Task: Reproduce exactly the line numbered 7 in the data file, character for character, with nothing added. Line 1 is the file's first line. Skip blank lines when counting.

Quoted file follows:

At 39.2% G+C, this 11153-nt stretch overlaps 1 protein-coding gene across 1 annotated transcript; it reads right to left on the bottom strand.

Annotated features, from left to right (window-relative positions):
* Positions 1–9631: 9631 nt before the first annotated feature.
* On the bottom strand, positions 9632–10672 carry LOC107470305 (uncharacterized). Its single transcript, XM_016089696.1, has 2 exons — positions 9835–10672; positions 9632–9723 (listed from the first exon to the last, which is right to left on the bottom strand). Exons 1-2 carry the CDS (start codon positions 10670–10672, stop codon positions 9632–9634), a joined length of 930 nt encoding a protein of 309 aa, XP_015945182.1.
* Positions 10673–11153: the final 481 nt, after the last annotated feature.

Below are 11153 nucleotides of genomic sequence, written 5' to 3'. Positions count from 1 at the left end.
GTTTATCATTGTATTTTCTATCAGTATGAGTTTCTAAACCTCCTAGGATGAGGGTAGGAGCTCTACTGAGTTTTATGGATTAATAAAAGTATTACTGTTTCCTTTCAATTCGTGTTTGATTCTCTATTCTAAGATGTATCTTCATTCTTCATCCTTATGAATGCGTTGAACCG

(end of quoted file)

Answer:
GTTTATCATTGTATTTTCTATCAGTATGAGTTTCTAAACCTCCTAGGATGAGGGTAGGAGCTCTACTGAGTTTTATGGATTAATAAAAGTATTACTGTTTCCTTTCAATTCGTGTTTGATTCTCTATTCTAAGATGTATCTTCATTCTTCATCCTTATGAATGCGTTGAACCG